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Silver

Discoveries: A Silver Flagon, Then and Now

By Mark Stephen
A silver flagon, first sold by Sotheby's back in 1948 has sold for £21,250 in the Style: European Silver, Ceramics, and Objects of Vertu sale.

A silver flagon has returned to Sotheby's 70 years after it was last sold here, allowing a fascinating comparison of two very different catalogues and the evolution of the silver market over time. Offered in the forthcoming silver sale – Style: European Silver, Ceramics, and Objects of Vertu – this fine silver-gilt flagon has been in private hands since is was last sold by Sotheby's in 1948, and has now come to auction as the result of a client using the online 'request an estimate' platform.

The original April 1948 catalogue, in the Sotheby's branded green paper cover, featured an illustration of the flagon on the frontispiece pages, and it would have been one of only a few illustrated lots in the sale. It was also one of half a dozen properties believed worth a mention as star lots in the sale.

The catalogue description goes on to describe the armorial, but did not identify the coat-of-arms, which could either be because it was not thought necessary to do so or because of a lack of specialist expertise at that time. In 1948, the flagon was catalogued simply as having the mark `F.W.’ but we now know this is the mark of Francis Walton. Apart from the historic style and brevity of information, it is interesting to note the rather vague viewing times listed as: 'At least two days previous,' and the note at the bottom that: 'A printed list of prices and buyer’s names will be supplied for two shillings'. Now of course, prices are available online and buyers' names are never divulged without permission.

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The 1948 Sotheby's Catalogue Listing for the Silver-Gilt Flagon

The flagon cost £850 in 1948, an impressive sum that, according to the Bank of England inflation calculator of goods and services, would be worth the equivalent today of £30,360. Now, it is estimated at £800–12,000, a large drop after inflation. This is because the market has changed, there are now less collectors and the silver trade is also selective as to what they buy, generally buying on commission as opposed to buying for stock. In 1948 it was our client’s uncle who made the purchase, a Yorkshire farmer who as a young man read law at Cambridge and whose tastes included collecting antique books and eighteenth century watercolours.

The great thing about this flagon is the good original condition. It is a typical ecclesiastical communion flagon, of the type often found in church or cathedral plate collections, having been gifted by wealthy benefactors to their local parish church. The gilding is original, and one can even see the tool marks of the agate burnishing tool which the gilder used to fix the gilding after the application of the mercury-gold mix. The mercury was evaporated with heat leaving just a covering of gold, a technique disastrous for the health of the workers as they breathed in the poisonous fumes. As one would expect, the underside of the flagon and the interior is not gilded which would have been to save money. The arms are beautifully engraved and show a deliberate matting technique in the shield, to contrast with the burnished gilding around it.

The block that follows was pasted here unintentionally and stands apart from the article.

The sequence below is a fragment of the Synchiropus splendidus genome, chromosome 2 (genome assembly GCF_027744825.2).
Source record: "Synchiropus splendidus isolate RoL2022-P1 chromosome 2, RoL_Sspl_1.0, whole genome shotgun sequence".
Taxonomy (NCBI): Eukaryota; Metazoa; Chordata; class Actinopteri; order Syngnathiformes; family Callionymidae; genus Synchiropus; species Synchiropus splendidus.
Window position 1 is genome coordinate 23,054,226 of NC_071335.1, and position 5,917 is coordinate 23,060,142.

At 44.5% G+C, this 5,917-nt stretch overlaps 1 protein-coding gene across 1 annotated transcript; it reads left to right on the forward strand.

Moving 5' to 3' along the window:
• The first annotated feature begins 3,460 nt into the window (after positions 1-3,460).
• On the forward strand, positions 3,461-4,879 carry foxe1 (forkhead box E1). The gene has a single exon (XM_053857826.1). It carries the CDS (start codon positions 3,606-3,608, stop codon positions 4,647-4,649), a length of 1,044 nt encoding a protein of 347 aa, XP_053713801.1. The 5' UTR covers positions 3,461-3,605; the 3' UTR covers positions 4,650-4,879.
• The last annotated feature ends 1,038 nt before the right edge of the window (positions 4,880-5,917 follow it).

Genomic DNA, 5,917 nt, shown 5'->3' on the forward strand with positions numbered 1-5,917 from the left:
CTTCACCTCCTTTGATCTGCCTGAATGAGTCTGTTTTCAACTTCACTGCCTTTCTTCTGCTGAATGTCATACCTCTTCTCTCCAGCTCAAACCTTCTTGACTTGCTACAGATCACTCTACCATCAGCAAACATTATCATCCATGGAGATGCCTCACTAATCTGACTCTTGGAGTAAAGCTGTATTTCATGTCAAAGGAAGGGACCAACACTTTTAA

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Frontispiece of the 1948 Sotheby's Catalogue Featuring the Silver-Gilt Flagon

The arms are those of Robert Cholmondeley, who inherited the title Viscount Cholmondeley of Kells, co. Meath from his uncle. He also inherited property from his father Hugh Cholmondeley (d. 1655) and married Elizabeth (d. 1692), second daughter and coheir of George Cradock of Caverswall Castle, Staffordshire, so was clearly a wealthy individual. He died at his house near St. James’s, Westminster on 22 May 1681.

Mark Stephen is Deputy Director in the London valuations department, responsible for online valuations with 35 years’ experience in the auction world. The variety and breadth of antique and often, not so-antique, objects and paintings sent to Sotheby’s via our online platform is an experience to see. We sift through watches, jewellery, wine, paintings from every period, silver, ceramics and objects so bizarre they cannot be categorised. The good, the bad, and the ugly of the antiques world passes through our hands on a daily basis.

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